Since the police killing of George Floyd last May, the news media has been forced to reassess how it covers such deadly incidents, including graphic footage that often accompanies them. One local nonprofit newsroom, Block Club Chicago, made clear Thursday that its audience could read a story on the killing of 13-year-old Adam Toledo without having to watch it.
“For any of you who want to know about what the video of Adam Toledo shows but do not want to see the video or any images of it, we’ve created that version of the story for you,” tweeted senior editor Dawn Rhodes, sharing an article that prefaced its coverage with “NO VIDEO IN STORY.” Given that some outlets have taken to reflexively showing readers footage of police via Twitter’s autoplay feature, coverage options like Block Club Chicago’s are especially needed. In response to the Toledo video spreading online, Bernice King, the youngest child of Martin Luther King Jr., stated that she can no longer watch violent footage of police killings. “I can’t watch the video of Adam Toledo being killed by Chicago police. I don’t want to hashtag his name,” King wrote on Twitter. “This is institutionalized violence against Black and brown people.”
The post-Floyd reckoning in the media has also emphasized the need for journalists to look skeptically at claims from police and other officials following a killing, as they may come undone when more facts come to light. Shortly after the March 29 death of Toledo, a Cook County prosecutor claimed that Toledo was shot while holding a gun in his right hand. But body camera footage released on Thursday suggests this claim was inaccurate, as it appears to show the boy unarmed and with his hands raised when he was shot. Officials also described the incident as an “armed confrontation,” without noting that Toledo had complied with officer instructions to drop the firearm and put his hands up.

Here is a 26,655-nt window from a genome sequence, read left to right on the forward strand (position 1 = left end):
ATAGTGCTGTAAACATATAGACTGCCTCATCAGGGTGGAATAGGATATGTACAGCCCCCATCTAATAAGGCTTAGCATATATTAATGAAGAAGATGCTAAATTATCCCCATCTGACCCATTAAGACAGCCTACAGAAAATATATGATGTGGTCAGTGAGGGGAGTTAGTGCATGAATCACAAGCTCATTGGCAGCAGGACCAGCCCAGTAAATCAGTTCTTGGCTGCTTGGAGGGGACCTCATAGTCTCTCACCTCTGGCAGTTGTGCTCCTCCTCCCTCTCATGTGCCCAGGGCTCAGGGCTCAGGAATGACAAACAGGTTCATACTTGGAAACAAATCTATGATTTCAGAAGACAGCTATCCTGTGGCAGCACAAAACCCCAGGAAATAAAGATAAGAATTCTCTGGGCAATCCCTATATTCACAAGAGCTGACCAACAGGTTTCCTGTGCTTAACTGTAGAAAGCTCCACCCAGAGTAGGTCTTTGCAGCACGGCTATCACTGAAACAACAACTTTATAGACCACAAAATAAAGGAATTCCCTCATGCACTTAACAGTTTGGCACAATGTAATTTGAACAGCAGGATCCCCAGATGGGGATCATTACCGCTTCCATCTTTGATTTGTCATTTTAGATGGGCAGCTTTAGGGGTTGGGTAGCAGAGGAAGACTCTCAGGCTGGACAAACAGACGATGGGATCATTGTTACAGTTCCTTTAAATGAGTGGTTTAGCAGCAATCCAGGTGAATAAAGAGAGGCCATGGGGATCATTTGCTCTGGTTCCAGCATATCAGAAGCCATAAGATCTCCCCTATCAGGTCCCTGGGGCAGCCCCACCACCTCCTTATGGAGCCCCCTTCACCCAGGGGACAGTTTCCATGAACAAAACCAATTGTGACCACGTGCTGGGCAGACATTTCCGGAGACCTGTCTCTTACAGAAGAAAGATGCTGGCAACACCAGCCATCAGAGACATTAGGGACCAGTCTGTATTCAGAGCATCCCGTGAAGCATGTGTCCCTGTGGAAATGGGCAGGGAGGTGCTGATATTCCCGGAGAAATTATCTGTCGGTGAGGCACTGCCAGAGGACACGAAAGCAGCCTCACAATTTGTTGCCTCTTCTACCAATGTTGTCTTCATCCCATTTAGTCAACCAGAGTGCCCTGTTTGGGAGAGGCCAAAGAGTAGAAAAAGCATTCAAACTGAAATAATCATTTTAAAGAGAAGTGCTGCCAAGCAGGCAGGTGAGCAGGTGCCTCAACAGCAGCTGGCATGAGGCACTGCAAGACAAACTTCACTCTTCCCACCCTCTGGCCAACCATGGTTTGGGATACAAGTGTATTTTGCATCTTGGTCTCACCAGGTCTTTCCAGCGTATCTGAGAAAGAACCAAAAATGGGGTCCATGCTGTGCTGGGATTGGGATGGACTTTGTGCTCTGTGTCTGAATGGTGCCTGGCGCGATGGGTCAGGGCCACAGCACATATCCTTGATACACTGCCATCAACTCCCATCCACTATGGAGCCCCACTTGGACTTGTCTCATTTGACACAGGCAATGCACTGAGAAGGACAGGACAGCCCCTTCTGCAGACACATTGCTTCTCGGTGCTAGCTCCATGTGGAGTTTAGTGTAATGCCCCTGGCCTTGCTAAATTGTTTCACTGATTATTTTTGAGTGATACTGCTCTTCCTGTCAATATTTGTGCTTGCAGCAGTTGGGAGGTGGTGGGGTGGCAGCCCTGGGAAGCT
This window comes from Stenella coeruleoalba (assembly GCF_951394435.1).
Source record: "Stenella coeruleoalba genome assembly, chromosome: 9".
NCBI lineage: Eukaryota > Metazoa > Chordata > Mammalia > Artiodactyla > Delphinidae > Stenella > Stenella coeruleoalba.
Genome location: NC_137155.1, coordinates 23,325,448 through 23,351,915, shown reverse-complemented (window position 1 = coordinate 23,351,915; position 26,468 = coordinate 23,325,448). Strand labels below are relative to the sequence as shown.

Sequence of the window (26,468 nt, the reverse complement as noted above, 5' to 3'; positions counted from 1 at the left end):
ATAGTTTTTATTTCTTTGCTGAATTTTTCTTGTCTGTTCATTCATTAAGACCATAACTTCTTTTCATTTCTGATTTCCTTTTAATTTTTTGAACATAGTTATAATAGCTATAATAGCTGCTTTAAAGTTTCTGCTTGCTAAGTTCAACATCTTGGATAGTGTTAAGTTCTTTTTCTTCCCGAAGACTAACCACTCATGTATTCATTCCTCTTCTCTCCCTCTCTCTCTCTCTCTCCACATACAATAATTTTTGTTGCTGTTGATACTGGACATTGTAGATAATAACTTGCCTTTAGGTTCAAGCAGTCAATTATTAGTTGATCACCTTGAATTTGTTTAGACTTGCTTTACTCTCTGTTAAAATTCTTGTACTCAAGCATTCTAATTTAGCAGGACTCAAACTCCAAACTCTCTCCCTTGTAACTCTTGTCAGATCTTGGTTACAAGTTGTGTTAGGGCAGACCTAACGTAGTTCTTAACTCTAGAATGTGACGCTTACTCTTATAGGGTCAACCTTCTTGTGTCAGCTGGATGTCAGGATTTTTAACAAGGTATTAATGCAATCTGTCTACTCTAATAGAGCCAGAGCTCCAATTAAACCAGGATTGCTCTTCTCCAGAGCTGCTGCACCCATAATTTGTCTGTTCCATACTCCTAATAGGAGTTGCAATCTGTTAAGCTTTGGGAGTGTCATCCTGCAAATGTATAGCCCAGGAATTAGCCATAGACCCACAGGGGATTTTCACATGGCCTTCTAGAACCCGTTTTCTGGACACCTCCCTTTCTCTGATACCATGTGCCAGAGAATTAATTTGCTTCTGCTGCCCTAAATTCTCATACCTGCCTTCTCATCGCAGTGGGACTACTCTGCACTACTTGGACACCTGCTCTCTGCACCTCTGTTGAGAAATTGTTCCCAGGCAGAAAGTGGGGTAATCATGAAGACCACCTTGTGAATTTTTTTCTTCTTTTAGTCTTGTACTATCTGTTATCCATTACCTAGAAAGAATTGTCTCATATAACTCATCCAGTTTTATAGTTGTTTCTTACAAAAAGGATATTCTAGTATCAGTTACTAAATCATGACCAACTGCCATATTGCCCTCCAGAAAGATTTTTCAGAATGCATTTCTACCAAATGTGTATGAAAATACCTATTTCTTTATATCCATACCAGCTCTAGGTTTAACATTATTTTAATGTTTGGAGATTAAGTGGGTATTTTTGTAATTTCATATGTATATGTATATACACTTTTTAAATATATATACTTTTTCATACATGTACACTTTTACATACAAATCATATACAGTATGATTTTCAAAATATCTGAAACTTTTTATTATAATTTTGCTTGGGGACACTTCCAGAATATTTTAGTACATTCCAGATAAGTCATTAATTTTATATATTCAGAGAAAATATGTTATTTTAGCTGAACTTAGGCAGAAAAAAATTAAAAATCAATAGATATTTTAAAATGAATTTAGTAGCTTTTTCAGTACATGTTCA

That vague characterization from officials to justify the shooting was enough for a Chicago Tribune columnist to argue that the child was “was not a ‘baby,’” and naming him alongside a list of young alleged killers. “A 13-year-old pointing a gun, if that’s what he did, is as dangerous as a 23- or 33-year-old, maybe even more dangerous given what we know about the lack of judgment and impulse control in adolescents,” wrote the Tribune’s Eric Zorn in a column published on April 6––days prior to the footage being released, when the public only had official accounts steering the narrative. As the Toledo case balloons into a national story, popular conservative outlets have adopted this framing, claiming that Toledo was a threat to the lives of the officers, rather than a scared child who was complying with orders. Fox News host Sean Hannity even called Toledo a “13-year-old man” on his radio show. (Though, it should be noted that last year, when 17-year-old Kyle Rittenhouse allegedly gunned down two protesters in Kenosha, Wisconsin, Rittenhouse was described as “a little boy out there trying to protect his community” on Hannity’s TV show.)
In a Thursday night tweet, Rep. Alexandria Ocasio-Cortez condemned the Cook County prosecutor’s false framing, writing that they “did not ‘make an error.’ He lied. He lied about the police killing a child” and adding that the “entire system…exists to protect, defend, and cover up state violence.” Elie Mystal, a correspondent for The Nation, noted that the Toledo killing is just the latest example of police distorting the official record before the public can independently view an incident. “Cops and Prosecutors say he had a gun. Video clearly shows he did not. If you believe cops without independent 3rd party evidence you are a sucker or a murder apologist or both,” Mystal tweeted. CNN’s Brian Stelter addressed the “police said” problem on Thursday night, noting that “law enforcement authorities are important sources, but imperfect ones, just like every other type of source.”
Another example of media outlets allowing the police to dictate their reporting is through the use of vague and sympathetic terminology. Namely, the term “officer-involved shooting” is still a mainstay on cable news. (On Friday morning, CNN’s Ryan Young described Toledo’s death as a “police-involved shooting” before airing the body camera video.) This passive framing gives the allusion of objectivity but is sympathetic to the police and is a term that officers often use themselves. In 2017, the AP changed its policy on the use of “officer-involved shooting” by placing the term on its list of “Clichés, jargon” that reporters should not use.
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